Virus located in TomTom GPS systems

Low-risk malware was pre-installed on some devices that were manufactured during a single week of October, 2006

If you've picked up a TomTom GPS over the past few months, you may have bought more than you bargained for. TomTom International confirmed Monday that some of its latest GO 910 devices have shipped with a virus pre-installed.

The infected systems were all manufactured during a one-week period around October 2006, TomTom said in a statement posted to its Web site Monday. The affected systems are running version number 6.51 of the TomTom software.

The company didn't say how it managed to install malware on its products, but it warned that infected versions of the GO will try to copy the malicious software to a PC when connected. News of the infection was first reported Sunday on the Web site.

TomTom rated the malware as "low risk" and said that it is detected by many antivirus products. A "small, isolated number" of systems are affected, TomTom said.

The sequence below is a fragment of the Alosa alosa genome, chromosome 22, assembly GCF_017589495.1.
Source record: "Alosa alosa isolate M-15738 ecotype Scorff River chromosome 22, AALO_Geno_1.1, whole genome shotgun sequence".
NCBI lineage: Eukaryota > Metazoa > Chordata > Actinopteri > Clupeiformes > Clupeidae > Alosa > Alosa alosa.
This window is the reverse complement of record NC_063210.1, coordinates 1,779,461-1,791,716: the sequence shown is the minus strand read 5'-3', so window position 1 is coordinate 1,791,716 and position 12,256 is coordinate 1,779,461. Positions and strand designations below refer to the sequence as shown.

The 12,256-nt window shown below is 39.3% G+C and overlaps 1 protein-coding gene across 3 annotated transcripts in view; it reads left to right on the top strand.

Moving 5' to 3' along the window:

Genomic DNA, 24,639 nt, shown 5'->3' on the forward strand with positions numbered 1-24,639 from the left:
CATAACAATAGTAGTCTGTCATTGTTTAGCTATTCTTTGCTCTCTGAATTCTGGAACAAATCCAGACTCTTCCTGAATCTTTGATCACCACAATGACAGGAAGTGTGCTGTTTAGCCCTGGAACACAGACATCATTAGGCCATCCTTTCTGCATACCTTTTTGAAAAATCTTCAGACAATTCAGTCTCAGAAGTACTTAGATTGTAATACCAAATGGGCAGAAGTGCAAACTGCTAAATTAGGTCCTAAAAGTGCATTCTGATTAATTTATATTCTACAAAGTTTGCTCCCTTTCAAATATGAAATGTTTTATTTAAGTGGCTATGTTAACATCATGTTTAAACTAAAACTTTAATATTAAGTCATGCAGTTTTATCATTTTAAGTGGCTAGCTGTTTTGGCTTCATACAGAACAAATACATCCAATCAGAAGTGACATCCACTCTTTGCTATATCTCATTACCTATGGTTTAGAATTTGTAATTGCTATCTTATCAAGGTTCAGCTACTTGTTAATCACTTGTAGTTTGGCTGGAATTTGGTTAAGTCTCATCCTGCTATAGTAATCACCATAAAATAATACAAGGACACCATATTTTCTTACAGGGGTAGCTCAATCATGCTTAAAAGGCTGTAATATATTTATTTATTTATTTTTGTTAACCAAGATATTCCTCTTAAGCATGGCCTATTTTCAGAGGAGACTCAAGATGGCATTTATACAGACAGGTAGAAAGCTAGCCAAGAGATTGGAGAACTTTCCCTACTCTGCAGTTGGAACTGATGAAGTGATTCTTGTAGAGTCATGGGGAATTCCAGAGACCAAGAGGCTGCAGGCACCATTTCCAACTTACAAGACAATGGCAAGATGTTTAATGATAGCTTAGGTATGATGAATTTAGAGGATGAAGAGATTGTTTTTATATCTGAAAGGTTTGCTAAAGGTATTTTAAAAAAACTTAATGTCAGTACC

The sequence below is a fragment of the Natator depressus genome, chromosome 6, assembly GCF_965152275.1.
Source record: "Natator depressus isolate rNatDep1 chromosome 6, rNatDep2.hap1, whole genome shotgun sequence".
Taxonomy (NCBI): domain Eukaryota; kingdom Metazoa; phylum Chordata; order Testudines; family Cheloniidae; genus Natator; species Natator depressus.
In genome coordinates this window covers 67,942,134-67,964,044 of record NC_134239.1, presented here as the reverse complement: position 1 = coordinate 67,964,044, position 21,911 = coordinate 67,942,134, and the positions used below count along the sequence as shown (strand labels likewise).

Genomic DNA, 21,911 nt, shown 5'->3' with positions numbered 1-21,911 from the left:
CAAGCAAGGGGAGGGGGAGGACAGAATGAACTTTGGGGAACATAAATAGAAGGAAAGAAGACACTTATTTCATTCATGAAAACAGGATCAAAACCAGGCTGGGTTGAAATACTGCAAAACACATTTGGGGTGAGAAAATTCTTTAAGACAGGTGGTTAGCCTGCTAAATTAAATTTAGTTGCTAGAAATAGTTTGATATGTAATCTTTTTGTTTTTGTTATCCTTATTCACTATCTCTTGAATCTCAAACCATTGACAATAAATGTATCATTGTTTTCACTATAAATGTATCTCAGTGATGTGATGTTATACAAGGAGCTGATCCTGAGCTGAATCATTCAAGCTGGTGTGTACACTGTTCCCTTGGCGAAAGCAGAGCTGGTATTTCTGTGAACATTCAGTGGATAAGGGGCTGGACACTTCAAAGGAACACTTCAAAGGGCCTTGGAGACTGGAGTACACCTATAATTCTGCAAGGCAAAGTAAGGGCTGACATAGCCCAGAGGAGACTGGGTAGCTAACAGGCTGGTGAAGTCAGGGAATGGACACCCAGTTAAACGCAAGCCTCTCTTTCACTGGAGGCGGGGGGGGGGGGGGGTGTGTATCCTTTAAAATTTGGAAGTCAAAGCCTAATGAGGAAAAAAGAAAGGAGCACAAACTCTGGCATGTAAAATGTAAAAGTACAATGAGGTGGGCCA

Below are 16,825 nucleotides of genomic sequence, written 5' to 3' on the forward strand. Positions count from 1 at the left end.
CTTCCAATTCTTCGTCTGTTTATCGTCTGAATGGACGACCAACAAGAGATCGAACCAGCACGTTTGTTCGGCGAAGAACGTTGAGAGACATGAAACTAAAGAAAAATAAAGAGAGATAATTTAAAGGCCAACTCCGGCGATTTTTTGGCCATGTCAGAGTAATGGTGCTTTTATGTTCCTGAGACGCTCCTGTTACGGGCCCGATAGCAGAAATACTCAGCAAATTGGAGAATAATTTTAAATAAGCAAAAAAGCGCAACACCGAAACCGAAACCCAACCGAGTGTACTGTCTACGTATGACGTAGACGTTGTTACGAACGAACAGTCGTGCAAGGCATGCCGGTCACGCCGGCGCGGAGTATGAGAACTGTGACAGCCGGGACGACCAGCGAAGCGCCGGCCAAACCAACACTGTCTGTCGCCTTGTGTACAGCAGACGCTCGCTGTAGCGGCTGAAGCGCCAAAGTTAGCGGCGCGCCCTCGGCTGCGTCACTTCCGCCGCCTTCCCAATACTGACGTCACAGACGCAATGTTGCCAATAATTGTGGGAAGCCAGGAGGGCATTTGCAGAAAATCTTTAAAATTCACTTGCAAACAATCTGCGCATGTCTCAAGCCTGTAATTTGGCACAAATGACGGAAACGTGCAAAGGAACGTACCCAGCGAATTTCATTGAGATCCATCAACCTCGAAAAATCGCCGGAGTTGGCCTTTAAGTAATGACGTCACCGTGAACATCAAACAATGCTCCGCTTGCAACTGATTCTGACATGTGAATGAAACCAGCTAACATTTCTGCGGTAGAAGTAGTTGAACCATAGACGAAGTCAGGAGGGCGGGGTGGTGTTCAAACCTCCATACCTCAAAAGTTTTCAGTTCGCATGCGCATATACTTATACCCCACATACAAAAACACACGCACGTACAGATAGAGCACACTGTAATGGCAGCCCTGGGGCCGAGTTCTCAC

Infected GO 910s include Trojan horse and virus software that has been blocked by antivirus vendors since June 2006, said Roel Schouwenberg, a senior research engineer with Kaspersky Lab Ltd.

One of the files, called Backdoor.Win32.Small.lo, uses the Windows AutoRun feature to try to make Windows run the other malicious software on the device once it's been connected to the PC, he said after examining the malware.

TomTom isn't the first company to make this kind of mistake. Apple accidentally shipped malware with some of its iPods last October, for example.

The malicious software often gets installed when an infected PC is used to test or configure the devices, Schouwenberg said.

However, the fact that the TomTom malware had been known for months when it was installed on the GPS devices reflects badly on the company, Schouwenberg said. "We found the malware in June," he said. "It means that someone around the product line is either not using antivirus, or they're using bad antivirus."